Covid-19 has had a massive impact on our world. As we go through the three R’s – responding, resilience, reimagining – now is the time to consider how we could emerge to be stronger, leaner and more effective.

Amanda Clack

As the pandemic swept across the globe, our businesses and those of our clients focused on keeping people safe. While many of us are still in business survival mode, thankfully, green shoots of recovery are slowly emerging as a level of normality returns in some parts of the world.

But will our ‘new normal’ be like our ‘old normal’ – and do we want it to be?

The first R, responding to Covid-19, tested businesses and leadership teams acting to protect their people as the world entered lockdown. The priority was to help people adapt to working from home, with some adjusting to being totally alone and isolated; or to juggling parenting, schooling or wider caring responsibilities. This was all against a backdrop of the simple necessities of life being far more complicated than usual.

Four weeks into lockdown, I ran a Twitter poll on how people felt about working from home and how effective it was for them: 44% said “I’m fine – quite enjoying it”; 28% said they are “surviving but missing the office”; and 25% said they are “okay, but getting ‘zoomed out’”. So an incredible 97% are coping well with working from home. Just 3% said: “It’s a nightmare”.

The second R, resilience, has been evident as people attempt to balance everything while working from home. Last week, I ran another survey on how much people had worked at home before Covid-19: 46% said they had worked from home at least one day per week or more, while 6% worked from home full time. For those 52%, it should feel quite normal – but not for the 48% who either never (20%) or rarely (28%) worked from home.

I imagine one outcome from Covid-19 will be people will work from home more. Early client feedback from shared service and call centres suggests a significant rise in productivity, leading clients to look at the purpose and use of such facilities; for example, could they just be used as training and collaboration space, with people working from home?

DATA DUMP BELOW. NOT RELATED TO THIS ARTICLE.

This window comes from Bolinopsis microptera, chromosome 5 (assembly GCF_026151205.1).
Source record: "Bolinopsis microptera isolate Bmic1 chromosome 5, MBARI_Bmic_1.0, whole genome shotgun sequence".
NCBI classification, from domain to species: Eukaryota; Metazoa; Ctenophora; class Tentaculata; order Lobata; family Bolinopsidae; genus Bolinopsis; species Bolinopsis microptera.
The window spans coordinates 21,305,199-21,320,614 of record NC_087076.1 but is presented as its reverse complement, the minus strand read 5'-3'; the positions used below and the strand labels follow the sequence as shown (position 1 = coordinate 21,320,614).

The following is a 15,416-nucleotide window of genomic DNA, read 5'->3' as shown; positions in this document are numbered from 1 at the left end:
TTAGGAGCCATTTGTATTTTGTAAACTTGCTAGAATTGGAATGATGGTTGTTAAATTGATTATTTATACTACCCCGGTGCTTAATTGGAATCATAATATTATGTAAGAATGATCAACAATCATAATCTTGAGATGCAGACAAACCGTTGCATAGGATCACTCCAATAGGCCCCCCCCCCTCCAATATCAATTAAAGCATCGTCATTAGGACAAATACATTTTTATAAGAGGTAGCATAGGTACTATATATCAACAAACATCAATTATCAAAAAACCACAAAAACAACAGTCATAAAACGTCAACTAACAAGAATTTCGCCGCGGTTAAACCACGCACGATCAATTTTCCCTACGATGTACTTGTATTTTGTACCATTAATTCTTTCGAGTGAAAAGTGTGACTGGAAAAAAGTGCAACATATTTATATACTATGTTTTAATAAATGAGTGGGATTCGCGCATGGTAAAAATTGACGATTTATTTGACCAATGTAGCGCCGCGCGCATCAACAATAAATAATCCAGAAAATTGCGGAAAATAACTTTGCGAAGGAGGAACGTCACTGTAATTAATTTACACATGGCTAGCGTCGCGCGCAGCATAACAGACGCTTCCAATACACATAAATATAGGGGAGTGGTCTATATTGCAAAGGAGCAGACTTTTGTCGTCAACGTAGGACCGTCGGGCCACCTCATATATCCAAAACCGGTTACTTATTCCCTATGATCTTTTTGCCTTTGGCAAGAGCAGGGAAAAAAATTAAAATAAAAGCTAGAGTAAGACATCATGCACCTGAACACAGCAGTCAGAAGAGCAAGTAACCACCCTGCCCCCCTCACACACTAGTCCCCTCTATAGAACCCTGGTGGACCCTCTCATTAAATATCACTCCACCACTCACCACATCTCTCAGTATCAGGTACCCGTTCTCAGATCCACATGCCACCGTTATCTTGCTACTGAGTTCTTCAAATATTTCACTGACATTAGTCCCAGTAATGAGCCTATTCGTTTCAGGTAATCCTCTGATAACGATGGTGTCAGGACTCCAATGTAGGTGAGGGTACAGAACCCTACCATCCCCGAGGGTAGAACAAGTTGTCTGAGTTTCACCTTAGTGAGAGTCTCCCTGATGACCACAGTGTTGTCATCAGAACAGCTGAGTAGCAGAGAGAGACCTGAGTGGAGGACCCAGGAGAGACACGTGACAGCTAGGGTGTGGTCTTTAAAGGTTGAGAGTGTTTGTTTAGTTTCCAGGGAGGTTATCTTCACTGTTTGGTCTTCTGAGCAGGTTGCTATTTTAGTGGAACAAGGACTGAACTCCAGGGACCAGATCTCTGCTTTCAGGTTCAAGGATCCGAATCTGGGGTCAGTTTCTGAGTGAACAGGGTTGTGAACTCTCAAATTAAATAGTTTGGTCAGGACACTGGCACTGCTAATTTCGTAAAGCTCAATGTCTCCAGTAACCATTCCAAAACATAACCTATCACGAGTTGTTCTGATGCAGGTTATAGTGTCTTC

Businesses are looking hard at rapidly removing unnecessary costs. A desire to protect jobs has resulted in staff being furloughed and/or pay cuts, but inevitably, there will also be redundancies across the sector. Many businesses and organisations may not survive.

The final R, reimagination (and re-emergence), offers opportunities to do things differently as individuals and businesses and for clients. The implications of Covid-19 have been profound and the path to business recovery is evolving and fluid. CBRE is sharing its expertise based on rapidly growing experience, guidance documents, technical specifications, protocols and tools developed with and for clients and for our workplace.

We expect the reopening process to occur gradually and unevenly. This will create unique challenges, complexities and opportunities for occupiers and landlords, particularly those with globally dispersed portfolios.

As governments permit a return to work and businesses reopen workplaces, occupiers should be prepared to determine their own thresholds and policies for welcoming employees, customers and visitors back to their offices and places of business.

I look forward to moving from a crisis to an opportunity to work with clients to transform businesses and expedite ambitions for change.

Reimagination must begin now and provide a welcome backdrop to employees returning to the workplace, getting business back on track and looking to create value in real estate portfolios post Covid-19.

Amanda Clack is an executive director and head of strategic advisory at CBRE